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  • Helen Hawersaat

First Things First

Your feelings of grief are not a rejection of God



Less than two years into marriage, we are officially regulars at a funeral home. I think it's safe to say that this life has not been what we imagined at this moment. 🥂


Brian and I got married on September 23, 2017. On St. Patrick's Day 2018, I miscarried our first baby. I was six weeks pregnant, so his gender is only a hunch, but we named him Charlie. Three months later, I was rushed into emergency surgery with a ruptured ectopic pregnancy. The doctor removed my right Fallopian tube, and with it, my second baby, Marie.


100 blood tests, a dozen bottles of supplements, and a few doctors later, we conceived our third baby, Rose. Rosie made it to sixteen weeks, and I found out at my 17 week appointment that she no longer had a heartbeat. I delivered her body on April 25, 2019, after about 12 hours of induced labor.



If you have been here, you know that absolutely nothing can touch this pain. No matter when it happens, or how, or why. Nothing can compare to the pain of holding your dead baby in your hands. Nothing can compare to not getting to hold a baby at all. Nothing is worse than not knowing why it happened, and nothing is worse than knowing. Every single option you have is the worst possible option.


If you haven't been here, you've been there. Grieving a friend's suicide. Losing a sibling. Losing a parent. Losing a husband, a boyfriend, a Someone.


If you've been neither here nor there, chances are, you will be. Soon, maybe.



After losing each of my children, I've felt, and do feel, all of the Grief Things. Anger most of all: at my husband, my doctors, myself, pregnant women, people who say the wrong thing, legislators, God.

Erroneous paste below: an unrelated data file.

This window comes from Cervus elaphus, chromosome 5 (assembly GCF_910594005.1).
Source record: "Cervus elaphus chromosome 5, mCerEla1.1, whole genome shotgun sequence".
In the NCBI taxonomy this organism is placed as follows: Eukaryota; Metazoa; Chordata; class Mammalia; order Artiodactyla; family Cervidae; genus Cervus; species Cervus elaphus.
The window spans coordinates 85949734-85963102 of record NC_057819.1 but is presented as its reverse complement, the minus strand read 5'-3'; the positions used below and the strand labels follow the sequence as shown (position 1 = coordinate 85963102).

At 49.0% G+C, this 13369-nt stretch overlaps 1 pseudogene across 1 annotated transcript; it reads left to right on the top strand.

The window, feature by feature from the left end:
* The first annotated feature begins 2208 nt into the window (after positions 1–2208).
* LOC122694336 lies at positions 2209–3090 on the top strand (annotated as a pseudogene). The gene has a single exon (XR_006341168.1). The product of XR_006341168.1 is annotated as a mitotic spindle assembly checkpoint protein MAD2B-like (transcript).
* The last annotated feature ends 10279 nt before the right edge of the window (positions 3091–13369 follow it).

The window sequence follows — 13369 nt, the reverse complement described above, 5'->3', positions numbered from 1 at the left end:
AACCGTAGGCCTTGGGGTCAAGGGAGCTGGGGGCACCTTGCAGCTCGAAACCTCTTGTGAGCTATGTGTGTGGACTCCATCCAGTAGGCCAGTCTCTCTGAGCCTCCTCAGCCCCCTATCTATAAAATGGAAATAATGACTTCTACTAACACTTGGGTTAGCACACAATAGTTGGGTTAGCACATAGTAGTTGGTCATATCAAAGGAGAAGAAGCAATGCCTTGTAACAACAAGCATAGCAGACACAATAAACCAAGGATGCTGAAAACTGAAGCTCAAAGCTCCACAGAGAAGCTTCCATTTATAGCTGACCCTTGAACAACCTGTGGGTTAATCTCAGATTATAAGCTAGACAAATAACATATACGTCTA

God. The God I know, who holds everything in existence at every moment, who numbers the hairs on my head, who gives the sparrows their nests, and the flowers their glory. The one who, ultimately, inescapably, let this happen.


The one who died on the Cross for me. What kind of a child of God was I, if I constantly had to fight off this anger? Was I so weak?



I remember one day when I was probably 2 or 3, being buckled into my car seat and driven to the grocery store, throwing a screaming, sobbing, kicking, out of control tantrum. I didn't really have some coherent reason for it, and I definitely couldn't calm down and see things from my mom's perspective. I wasn't questioning her love for me or my love for her, or her fundamental goodness as a human being. I wasn't cutting myself off from the family and going off to start my own life. I didn't hate her. None of that crossed my mind. I just REALLY, REALLY didn't want to go to the grocery store, okay? I HATED the grocery store. That was it. And boy, did I let her know it!


Saints always talk about being a child in the spiritual life, and for some reason, I've always pictured calm, clean, happy children, sitting quietly in somebody's lap. But you know what? Childhood is not all fun and games. If I am two, and tired, hot, hungry, and way past my limits, a giant tantrum is really all you can expect. Suffering well, suffering like a child of God, does not mean that you will feel less emotional pain. Feeling that pain and telling him about it does not mean that you are rejecting his love.


Absolutely losing it, I think, is just as much a part of being a child of God as anything else.

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